Dr. Nadine Gaab
Moving from a Reactive to a Proactive Model in Education: How a Multifactorial Framework of Reading Development Can Inform Educational Practice and Policy
Learning trajectories are shaped by the dynamic interplay between nature and nurture, which starts in utero and continues throughout the lifespan. Learning differences are often not identified until childhood or adolescence, but diverging trajectories of brain development may be present as early as prenatally. Furthermore, children’s experiences and their interactions with the environment surrounding them have long-lasting influences on the brain development and future outcomes. This session will primarily focus on learning differences in reading acquisition and will present results from our longitudinal behavioral and neuroimaging studies that characterize differences in learning to read as a complex outcome of cumulative risk and protective factors interacting within and across genetic, neurobiological, cognitive, and environmental levels from infancy to adulthood. Results are discussed within an early multifactorial framework of learning differences with a special emphasis on screening, early identification, and preventive strategies. Finally, the implications of these findings for contemporary challenges in educational and clinical practice, as well as policy, are discussed.
Biography: Dr. Nadine Gaab is an Associate Professor of Education at the Harvard Graduate School of Education. Nadine’s work focuses on developmental cognitive neuroscience, particularly in language-based learning disabilities. Her research in the GaabLab (www.gaablab.com) examines the development of typical and atypical language and literacy skills in the pediatric brain and pre-markers of learning disabilities and the development of screening tools for screening literacy milestones and dyslexia.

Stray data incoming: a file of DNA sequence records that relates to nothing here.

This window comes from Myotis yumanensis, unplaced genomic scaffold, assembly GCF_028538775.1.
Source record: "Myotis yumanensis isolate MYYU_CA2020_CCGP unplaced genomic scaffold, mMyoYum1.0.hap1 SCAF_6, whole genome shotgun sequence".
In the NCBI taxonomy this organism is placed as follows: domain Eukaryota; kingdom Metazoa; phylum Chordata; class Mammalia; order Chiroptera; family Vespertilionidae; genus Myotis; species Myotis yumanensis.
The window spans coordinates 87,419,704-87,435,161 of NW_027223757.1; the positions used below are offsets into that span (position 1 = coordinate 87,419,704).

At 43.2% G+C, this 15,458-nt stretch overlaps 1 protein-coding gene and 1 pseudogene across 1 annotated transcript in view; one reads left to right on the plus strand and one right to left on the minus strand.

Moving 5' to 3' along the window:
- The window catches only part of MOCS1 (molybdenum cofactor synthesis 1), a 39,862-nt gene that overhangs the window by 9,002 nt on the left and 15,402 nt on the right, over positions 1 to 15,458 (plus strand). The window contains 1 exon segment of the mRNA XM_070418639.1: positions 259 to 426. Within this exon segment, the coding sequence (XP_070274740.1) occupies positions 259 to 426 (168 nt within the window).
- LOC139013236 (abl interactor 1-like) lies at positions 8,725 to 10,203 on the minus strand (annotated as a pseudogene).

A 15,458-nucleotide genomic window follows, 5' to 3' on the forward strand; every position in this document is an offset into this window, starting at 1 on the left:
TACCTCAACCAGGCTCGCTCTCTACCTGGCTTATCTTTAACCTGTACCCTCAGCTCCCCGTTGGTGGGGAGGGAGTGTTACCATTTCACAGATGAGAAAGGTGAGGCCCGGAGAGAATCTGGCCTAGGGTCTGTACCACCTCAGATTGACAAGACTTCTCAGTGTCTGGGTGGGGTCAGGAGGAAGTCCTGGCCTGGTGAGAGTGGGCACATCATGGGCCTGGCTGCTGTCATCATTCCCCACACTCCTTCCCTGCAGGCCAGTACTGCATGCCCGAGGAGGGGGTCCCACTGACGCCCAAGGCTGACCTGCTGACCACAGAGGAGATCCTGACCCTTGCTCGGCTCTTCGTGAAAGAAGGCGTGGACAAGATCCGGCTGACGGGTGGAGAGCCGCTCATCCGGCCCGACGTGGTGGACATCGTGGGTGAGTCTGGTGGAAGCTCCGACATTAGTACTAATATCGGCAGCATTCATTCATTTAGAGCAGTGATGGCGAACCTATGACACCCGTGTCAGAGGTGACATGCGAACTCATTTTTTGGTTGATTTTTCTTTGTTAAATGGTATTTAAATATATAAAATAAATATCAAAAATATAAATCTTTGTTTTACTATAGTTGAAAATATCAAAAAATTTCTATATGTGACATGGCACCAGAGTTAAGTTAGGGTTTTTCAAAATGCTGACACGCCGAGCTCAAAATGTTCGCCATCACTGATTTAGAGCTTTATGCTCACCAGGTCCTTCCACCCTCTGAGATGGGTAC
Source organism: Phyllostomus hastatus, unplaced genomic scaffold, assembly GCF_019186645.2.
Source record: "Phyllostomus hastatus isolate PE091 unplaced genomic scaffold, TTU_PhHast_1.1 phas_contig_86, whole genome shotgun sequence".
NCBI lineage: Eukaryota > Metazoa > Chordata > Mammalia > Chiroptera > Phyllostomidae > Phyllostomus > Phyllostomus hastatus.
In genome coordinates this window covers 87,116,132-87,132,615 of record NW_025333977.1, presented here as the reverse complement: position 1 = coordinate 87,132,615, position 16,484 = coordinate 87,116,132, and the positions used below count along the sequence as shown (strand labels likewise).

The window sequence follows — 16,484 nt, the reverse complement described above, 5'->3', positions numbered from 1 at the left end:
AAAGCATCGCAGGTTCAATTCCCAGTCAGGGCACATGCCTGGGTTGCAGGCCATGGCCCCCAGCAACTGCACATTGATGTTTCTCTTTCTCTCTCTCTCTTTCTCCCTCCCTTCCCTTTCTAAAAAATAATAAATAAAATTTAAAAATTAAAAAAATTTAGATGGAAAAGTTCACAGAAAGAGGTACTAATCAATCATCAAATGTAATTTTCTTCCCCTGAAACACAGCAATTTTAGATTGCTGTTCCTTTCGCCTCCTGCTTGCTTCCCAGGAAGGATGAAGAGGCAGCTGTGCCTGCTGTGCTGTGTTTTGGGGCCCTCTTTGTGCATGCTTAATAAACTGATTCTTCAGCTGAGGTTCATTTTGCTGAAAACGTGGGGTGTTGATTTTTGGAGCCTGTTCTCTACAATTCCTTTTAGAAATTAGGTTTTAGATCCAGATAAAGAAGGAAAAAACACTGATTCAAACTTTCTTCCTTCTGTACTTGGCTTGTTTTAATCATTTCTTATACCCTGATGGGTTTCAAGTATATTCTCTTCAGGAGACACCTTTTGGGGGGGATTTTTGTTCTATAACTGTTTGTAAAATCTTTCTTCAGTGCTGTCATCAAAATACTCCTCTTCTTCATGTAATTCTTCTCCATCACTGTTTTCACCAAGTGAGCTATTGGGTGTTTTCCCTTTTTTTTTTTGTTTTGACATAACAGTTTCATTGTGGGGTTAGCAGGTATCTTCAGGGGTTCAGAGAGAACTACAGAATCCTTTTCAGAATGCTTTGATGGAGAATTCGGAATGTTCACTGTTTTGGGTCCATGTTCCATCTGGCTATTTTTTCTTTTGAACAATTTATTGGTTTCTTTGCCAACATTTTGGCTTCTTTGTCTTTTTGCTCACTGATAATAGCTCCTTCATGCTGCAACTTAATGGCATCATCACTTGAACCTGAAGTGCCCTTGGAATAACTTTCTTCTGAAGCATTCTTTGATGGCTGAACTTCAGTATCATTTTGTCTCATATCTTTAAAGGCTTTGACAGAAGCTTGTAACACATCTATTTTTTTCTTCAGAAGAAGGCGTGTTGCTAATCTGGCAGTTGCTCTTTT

She is the 2019 recipient of the LDA Award (Learning Disabilities Association America) for her work on learning disabilities. In 2018, Nadine was presented with the Allan C. Crocker Award for her advocacy on behalf of children with dyslexia and reading disabilities and efforts around the recent passage of the Massachusetts screening legislation (under the guidance of Decoding Dyslexia MA). She has also been recognized by the International Dyslexia Association in her receipt of the Norman Geschwind Memorial lecture 2020 and the Alice H. Garside Award for outstanding leadership in advancing the science and advocacy of dyslexia. She is an international speaker, frequently presenting to teachers on the brain science of typical and atypical literacy development.
Dr. Yaacov Petscher
Considerations and Guidelines for Choosing and Using Screeners
This session will define and describe five core focal areas when choosing screeners: the population of interest, the scope of assessment, the reliability of scores, the validity of scores, and the classification accuracy of scores. Dr. Petscher will provide a better understanding of how these areas can empower decision making when using the National Center on Intensive Intervention’s academic screening tool chart.
Biography: Dr. Yaacov Petscher is a Professor at Florida State University, Deputy Director of the National Center on Improving Literacy, and an Associate Director at the Florida Center for Reading Research. His research in screening and identification is focused on how to better leverage theory, quantitative methods, and technology to create better tools that are accurate in earlier identification.
Panel Discussion: Assessing Students for Reading Difficulties: One School District’s Experience with Universal Screening Assessment
Dr. Kelli D. Cummings, Associate Professor, Special Education, University of Maryland
Cortney Dvorak; Supervisor of Instruction - Elementary ELA, St. Mary's County Public School
Dr. Brian Gearin, Co-Lead of Dissemination, National Center on Improving Literacy
For more information on our symposium,
please contact us at 215-483-2461 or firstname.lastname@example.org